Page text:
Wilkins, John, A discovery of a new world : or a discourse tending to prove, that 'tis probable there may be another Habitable World in the Moon ; with a discourse concerning the Probability of a Passage thither; unto which is added, a discourse concerning a New Planet, tending to prove, that 'tis probable our earth is one of the Planets

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[31. Necnon Oceano paſci phæbumque polumq; Gredimus.]
[32. PROP. IV. That the Moon is a Solid, Compacted, Opacous Body.]
[33. PROP. V. That the Moon hath not any Light of her own.]
[34. PROP. VI. That there is a World in the Moon, bath been the direct Opinion of many Ancient, with ſome Modern Mathematicians, and may probably de deduc’d from the Tenents of others.]
[35. PROP. VII. That thoſe Spots and brighter parts, which by our ſight may be diſtinguiſhed in the Moon, do ſhew the difference betwixt the Sea and Land, in that other World.]
[36. PROP. VIII. The Spots repeſent the Sea, and the brighter parts the Land.]
[37. PROP. IX. That there are high Mountains, deep Vallies, and ſpacious Plains in the Body of the Moon.]
[38. PROP. X. That there is an Atmo-ſphæra, or an Orb of groſs, Vaporous Air, immediately encompaſſing the body of the Moon.]
[39. PROP. XI. That as their World is our Moon, ſo our World is their Moon.]
[40. Provehimur portu, terræque urbeſque recedunt.]
[41. PROP. XII.]
[42. PROP. XIII.]
[43. PROP. XIV.]
[44. FINIS.]
[45. A DISCOURSE Concerning a Rem Planet. Tending to prove That ’tis probable our EARTH is one of the PLANETS. The Second Book. By John Wilkins, late L. Biſhop of Cheſter.]
[46. LONDON: Printed by J. D. for John Gellibrand, at the Golden Ball in St. Paul’s Church-Yard. M.DC.LXXXIV.]
[47. To the Reader.]
[48. PROP. I.]
[49. PROP. II.]
[50. PROP. III.]
[51. PROP. IV.]
[52. PROP. V.]
[53. PROP. VI.]
[54. PROP. VII. PROP. VIII. PROP. IX. PROP. X.]
[55. That the EARTH May be a PLANET. PROP. I.]
[56. PROP. II.]
[57. PROP. III.]
[58. PROP. IV.]
[59. PROP. V. That the Scripture, in its proper conſtru-ction, does not any where affirm the Immobility of the Earth.]
[60. PROP. VI. That there is not any Argument from the Words of Scripture, Principles of Na-ture, or Obſervations in Aſtronomy, which can ſuſſiciently evidence the Earth to be in the Gentre of the Uni-verſe.]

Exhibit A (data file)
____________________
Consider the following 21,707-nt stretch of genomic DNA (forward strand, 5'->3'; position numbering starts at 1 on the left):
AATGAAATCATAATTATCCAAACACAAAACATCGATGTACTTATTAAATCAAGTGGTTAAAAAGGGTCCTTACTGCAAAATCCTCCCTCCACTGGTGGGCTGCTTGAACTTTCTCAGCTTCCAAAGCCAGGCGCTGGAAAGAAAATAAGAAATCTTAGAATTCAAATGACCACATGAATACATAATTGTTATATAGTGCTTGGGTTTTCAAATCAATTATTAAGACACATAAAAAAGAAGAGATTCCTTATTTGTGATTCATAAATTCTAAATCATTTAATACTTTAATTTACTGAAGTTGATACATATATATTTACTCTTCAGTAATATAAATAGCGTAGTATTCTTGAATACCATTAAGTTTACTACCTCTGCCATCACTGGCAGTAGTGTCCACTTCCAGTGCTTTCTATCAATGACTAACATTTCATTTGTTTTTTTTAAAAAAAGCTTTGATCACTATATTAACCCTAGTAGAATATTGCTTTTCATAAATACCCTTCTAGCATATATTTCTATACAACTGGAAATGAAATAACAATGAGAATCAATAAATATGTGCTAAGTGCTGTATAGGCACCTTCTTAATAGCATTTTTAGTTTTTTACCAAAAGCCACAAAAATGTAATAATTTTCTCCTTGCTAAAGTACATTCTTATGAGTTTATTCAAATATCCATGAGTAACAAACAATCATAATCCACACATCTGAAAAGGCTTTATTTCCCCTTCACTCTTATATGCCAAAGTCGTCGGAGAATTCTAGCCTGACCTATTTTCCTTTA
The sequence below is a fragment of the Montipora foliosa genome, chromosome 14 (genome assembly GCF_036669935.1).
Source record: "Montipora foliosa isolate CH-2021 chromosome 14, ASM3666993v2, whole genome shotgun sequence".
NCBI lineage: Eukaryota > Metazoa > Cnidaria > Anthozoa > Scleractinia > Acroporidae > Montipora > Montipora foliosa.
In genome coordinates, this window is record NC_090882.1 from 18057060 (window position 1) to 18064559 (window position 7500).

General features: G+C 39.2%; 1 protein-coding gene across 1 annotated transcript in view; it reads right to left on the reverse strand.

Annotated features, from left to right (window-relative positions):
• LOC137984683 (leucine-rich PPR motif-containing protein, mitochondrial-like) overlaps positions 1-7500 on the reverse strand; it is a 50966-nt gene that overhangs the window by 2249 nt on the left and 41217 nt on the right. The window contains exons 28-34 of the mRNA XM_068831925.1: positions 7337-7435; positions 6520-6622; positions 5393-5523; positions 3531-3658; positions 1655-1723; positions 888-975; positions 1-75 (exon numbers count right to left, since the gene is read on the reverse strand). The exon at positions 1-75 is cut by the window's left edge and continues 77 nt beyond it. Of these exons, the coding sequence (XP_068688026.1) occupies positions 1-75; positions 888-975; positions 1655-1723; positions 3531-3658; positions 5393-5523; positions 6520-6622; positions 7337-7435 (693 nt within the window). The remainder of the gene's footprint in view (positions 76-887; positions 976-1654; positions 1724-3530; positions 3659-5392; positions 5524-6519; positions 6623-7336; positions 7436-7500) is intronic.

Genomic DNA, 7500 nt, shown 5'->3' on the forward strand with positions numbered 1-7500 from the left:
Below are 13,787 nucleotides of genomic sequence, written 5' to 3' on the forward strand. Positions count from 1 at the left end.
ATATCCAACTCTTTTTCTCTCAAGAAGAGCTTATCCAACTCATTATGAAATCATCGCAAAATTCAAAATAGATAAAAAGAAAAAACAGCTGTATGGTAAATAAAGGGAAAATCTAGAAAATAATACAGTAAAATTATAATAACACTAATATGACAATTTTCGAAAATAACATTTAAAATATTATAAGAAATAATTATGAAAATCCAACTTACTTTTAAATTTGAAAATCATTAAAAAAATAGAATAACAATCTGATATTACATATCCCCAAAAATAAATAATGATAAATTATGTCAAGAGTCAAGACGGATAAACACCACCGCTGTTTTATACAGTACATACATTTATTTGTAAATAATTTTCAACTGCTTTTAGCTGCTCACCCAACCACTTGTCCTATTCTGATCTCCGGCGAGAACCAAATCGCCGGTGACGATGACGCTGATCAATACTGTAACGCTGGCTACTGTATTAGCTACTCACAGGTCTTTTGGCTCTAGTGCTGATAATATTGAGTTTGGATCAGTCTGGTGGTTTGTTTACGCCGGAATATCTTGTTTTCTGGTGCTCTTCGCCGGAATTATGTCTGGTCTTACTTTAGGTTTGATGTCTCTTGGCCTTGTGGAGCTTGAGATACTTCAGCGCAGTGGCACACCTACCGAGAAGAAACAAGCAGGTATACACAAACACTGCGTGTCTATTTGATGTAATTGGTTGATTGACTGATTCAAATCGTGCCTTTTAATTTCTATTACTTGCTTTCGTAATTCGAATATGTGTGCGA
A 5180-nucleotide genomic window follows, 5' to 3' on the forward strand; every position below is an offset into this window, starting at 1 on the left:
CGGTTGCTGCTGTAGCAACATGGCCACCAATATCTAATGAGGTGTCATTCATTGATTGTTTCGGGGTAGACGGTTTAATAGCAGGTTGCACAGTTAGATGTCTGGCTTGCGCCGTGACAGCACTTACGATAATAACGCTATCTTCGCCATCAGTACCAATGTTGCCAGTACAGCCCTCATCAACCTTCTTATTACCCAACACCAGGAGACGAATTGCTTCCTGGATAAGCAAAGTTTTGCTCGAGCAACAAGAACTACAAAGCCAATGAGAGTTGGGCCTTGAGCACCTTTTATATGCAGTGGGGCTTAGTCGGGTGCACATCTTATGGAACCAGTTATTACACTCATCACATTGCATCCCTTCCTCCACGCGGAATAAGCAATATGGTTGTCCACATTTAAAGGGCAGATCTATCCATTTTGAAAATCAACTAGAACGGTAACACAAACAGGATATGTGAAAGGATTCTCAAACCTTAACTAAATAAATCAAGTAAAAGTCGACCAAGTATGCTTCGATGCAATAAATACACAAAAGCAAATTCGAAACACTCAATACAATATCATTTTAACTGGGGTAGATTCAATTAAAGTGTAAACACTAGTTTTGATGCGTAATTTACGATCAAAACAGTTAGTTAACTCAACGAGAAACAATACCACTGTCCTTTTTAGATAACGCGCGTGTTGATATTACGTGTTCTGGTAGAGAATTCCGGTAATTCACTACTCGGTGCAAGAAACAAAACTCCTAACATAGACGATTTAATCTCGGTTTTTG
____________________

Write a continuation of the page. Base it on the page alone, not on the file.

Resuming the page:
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That the Moon may be a World.
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              <pb o="104" file="0116" n="116" rhead="That the Moon may be a World."/>
            more obſcure. </s>
            <s xml:space="preserve">But as they do always in their
              <lb/>
            Mutual Viciſſitudes participate of one anothers
              <lb/>
            Light; </s>
            <s xml:space="preserve">ſo alſo do they partake of the ſame
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            Defects and Darkenings; </s>
            <s xml:space="preserve">for when our Moon
              <lb/>
            is Eclipſed, then is their Sun darkened; </s>
            <s xml:space="preserve">and
              <lb/>
            when our Sun is Eclipſed, then is their Moon
              <lb/>
            deprived of its Light, as you may ſee affrmed
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            by Meſlin. </s>
            <s xml:space="preserve">Quod ſi terram nobis ex alto liceret
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            intueri, quemadmodum deficientem lunam ex
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              <anchor type="note" xlink:label="note-0116-01a" xlink:href="note-0116-01"/>
            longinque ſpectare poſſumus, videremus tempore
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            Eclipſis ſolis terræ aliquam partem lumine ſolis
              <lb/>
            deficere, eodem planè modo ſicut ex oppoſitio luna de-
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            ficit. </s>
            <s xml:space="preserve">‘If we might behold this Globe of Earth
              <lb/>
            ‘at the ſame diſtance, as we do the Moon in
              <lb/>
            ‘her Defect, we might diſcern ſome part of it
              <lb/>
            ‘darkened in the Suns Eclipſes, juſt ſo as the
              <lb/>
            ‘Moon is in hers. </s>
            <s xml:space="preserve">For as our Moon is Eclip-
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            ſed by the Interpoſition of our earth, ſo is their
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            Moon Eclipſed by the Interpoſition of theirs.
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            </s>
            <s xml:space="preserve">The manner of this Mutual Illumination be-
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            twixt theſe two you may plainly diſcern in this
              <lb/>
            Figure following.</s>
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            <note position="right" xlink:label="note-0115-01" xlink:href="note-0115-01a" xml:space="preserve">Scal. exerc.
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            62.</note>
            <note position="left" xlink:label="note-0116-01" xlink:href="note-0116-01a" xml:space="preserve">Epic. Aſtro
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            1.4. part. 2.</note>
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